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This year, I introduced a weekly series called "CEO Gaffe of the Week." Having come across more than a handful of questionable executive decisions last year when compiling my list of the worst CEOs of 2011, I thought it could be a learning experience for all of us if I pointed out apparent gaffes as they occur. Trusting your investments begins with trusting the leadership at the top -- and with leaders like these on your side, sometimes you don't need enemies!
This week, we're going to highlight an executive and a company that's been a long time coming to this weekly series: the former Chairman and CEO of Advanced Medical Optics, James Mazzo.
The dunce cap
If the name doesn't sound all that familiar, that's because it's now called Abbott Medical Optics as a result of Abbott Labs (NYSE: ABT ) purchasing the company at the height of the recession in early 2009. With many stocks falling hand-over-fist at that time, Advanced Medical definitely drew the attention of investors and Securities and Exchange Commission regulators when its stock tripled in just a matter of a few weeks, after news that Abbott would be buying the ophthalmic products provider for a 149% premium.
New charges filed this week by the SEC allege that Mazzo gave inside information about the upcoming merger to close friend and former baseball player Doug DeCinces (I can actually hear the wailing cries of Angels and Orioles fans everywhere). DeCinces, if you recall, already settled with the SEC last year after agreeing to pay $2.5 million in fines. As noted by the Los Angeles Times in 2011, DeCinces actually liquidated a portfolio containing around 110 stocks in order to raise enough cash to buy more of Advanced Medical Optics' stock.
According to the complaint filed by the SEC, the unlawful earnings from Mr. Mazzo's insider tip-off total $2.4 million.
To the corner, Mr. Mazzo and Major League Baseball...
This investigation implicated not only former third-baseman Doug DeCinces, but also one of baseball's all-time greats, "Steady Eddie" Murray. Murray neither admitted nor denied involvement in the ongoing investigation, but he did pay a $358,151 fine to settle the SEC's allegations that he made $235,314 in illegal profits from his purchase.
What I find both hysterical and sad at the same time is a quote from Murray's Hall of Fame page as noted by The Wall Street Journal which reads, "If I can help you, it helps us. It's about winning. If you can tell somebody something and it can help the team, that's what you do." D'oh! I wonder if Murray should ask the Hall if he can have that statement retracted...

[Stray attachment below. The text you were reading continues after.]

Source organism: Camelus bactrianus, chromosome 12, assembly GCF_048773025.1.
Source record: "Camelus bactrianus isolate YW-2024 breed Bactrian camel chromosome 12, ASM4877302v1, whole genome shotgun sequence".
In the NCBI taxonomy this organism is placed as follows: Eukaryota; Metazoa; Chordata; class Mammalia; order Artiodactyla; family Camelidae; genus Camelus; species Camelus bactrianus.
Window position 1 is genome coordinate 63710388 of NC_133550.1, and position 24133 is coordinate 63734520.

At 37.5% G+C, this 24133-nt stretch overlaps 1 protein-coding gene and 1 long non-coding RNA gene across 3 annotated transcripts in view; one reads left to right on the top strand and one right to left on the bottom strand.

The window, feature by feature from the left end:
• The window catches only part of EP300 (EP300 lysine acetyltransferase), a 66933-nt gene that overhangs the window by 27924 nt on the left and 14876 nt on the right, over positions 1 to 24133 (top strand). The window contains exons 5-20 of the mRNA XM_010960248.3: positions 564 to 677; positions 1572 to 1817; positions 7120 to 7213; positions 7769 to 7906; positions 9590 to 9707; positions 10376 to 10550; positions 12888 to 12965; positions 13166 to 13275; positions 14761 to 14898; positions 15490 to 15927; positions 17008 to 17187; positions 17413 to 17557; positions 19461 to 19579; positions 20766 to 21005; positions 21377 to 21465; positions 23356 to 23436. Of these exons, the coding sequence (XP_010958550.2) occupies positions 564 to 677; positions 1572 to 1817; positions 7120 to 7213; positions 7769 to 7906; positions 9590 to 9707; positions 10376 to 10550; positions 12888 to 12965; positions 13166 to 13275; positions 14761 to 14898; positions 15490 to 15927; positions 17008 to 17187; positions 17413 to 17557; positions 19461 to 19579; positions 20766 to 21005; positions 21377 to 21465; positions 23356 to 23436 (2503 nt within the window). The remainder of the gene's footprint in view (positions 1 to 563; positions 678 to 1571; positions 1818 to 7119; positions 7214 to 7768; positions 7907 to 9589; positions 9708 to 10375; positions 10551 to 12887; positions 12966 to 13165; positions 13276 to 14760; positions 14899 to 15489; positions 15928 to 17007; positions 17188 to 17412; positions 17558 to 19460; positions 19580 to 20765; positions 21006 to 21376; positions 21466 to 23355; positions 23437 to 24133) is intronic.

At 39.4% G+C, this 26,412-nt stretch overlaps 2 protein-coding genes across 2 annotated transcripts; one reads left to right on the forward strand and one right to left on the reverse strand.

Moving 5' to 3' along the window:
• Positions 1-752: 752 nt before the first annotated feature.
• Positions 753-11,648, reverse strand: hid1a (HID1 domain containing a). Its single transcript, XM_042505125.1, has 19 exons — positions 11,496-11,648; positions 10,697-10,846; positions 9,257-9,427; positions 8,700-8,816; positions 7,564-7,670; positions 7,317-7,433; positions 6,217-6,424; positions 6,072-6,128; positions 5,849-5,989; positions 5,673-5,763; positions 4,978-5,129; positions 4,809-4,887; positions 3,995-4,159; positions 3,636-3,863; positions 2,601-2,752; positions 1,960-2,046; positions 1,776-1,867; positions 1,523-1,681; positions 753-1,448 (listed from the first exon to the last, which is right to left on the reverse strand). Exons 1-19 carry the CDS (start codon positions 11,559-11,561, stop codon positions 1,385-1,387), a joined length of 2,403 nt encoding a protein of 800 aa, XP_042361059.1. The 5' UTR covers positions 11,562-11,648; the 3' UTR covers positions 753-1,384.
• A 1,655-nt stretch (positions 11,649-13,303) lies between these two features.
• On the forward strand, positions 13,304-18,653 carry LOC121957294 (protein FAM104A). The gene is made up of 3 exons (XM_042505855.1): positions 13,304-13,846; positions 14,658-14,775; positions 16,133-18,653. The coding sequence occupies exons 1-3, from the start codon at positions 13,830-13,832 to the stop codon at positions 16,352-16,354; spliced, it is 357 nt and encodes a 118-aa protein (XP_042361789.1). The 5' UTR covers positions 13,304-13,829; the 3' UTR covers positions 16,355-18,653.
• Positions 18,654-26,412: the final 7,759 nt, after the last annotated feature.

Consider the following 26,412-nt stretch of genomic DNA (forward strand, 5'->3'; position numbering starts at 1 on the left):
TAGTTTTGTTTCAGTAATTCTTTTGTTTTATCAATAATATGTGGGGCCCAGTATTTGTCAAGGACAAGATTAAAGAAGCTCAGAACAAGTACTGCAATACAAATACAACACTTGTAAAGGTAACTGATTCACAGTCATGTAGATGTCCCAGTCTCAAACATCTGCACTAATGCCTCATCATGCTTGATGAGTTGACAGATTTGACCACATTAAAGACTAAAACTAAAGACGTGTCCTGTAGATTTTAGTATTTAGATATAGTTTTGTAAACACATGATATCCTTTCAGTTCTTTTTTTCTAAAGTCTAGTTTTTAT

Murray definitely isn't the first major leaguer to find himself in trouble -- and he likely won't be the last. Perhaps no former MLB player is more notorious for getting into trouble than Lenny Dysktra, who pled guilty to charges of bankruptcy fraud and money laundering earlier this year. But even then, there are plenty of other questionable judgment instances beyond just these two. This week I'm giving a separate wag of my finger at Major League Baseball.
On a somewhat more relevant note, when are insiders going to learn that tipping off friends and family members is a no-no? Just within the past month, we've witnessed allegations of insider trading brought against Nomura Holdings (NYSE: NMR ) for allegedly tipping off clients about potential share offerings in select companies, while JPMorgan Chase (NYSE: JPM ) and UBS (NYSE: UBS ) have had employees in Europe arrested on allegations that they front-ran buyouts in six companies between 2006 and 2008. A Chinese billionaire's firm has been also implicated in allegedly front-running CNOOC's (NYSE: CEO ) purchase of Nexen. And that's just in the last month!!!
Clearly, oversight isn't working, and penalties for insider trading aren't harsh enough. Although Mazzo has only been charged with insider trading and hasn't been found guilty as of this writing, given the circumstances surrounding the case, I still feel comfortable wagging my finger in disdain.
Do you have a CEO you'd like to nominate for this dubious honor? Shoot me an email and a one- or two-sentence description of why your choice deserves next week's nomination, and you just may wind up seeing your suggestion in the spotlight.
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